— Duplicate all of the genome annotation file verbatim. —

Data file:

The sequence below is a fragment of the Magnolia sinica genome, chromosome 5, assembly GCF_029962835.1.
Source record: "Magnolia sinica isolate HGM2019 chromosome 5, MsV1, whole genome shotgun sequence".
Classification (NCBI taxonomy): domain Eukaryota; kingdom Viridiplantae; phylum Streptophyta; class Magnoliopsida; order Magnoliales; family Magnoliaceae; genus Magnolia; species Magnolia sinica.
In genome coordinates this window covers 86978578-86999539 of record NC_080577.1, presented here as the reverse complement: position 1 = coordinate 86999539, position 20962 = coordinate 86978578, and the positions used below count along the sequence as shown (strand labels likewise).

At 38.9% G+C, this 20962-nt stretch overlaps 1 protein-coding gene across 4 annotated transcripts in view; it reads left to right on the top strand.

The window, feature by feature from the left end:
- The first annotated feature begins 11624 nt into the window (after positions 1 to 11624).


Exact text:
The sequence below is a fragment of the Magnolia sinica genome, chromosome 5, assembly GCF_029962835.1.
Source record: "Magnolia sinica isolate HGM2019 chromosome 5, MsV1, whole genome shotgun sequence".
Classification (NCBI taxonomy): domain Eukaryota; kingdom Viridiplantae; phylum Streptophyta; class Magnoliopsida; order Magnoliales; family Magnoliaceae; genus Magnolia; species Magnolia sinica.
In genome coordinates this window covers 86978578-86999539 of record NC_080577.1, presented here as the reverse complement: position 1 = coordinate 86999539, position 20962 = coordinate 86978578, and the positions used below count along the sequence as shown (strand labels likewise).

At 38.9% G+C, this 20962-nt stretch overlaps 1 protein-coding gene across 4 annotated transcripts in view; it reads left to right on the top strand.

The window, feature by feature from the left end:
- The first annotated feature begins 11624 nt into the window (after positions 1 to 11624).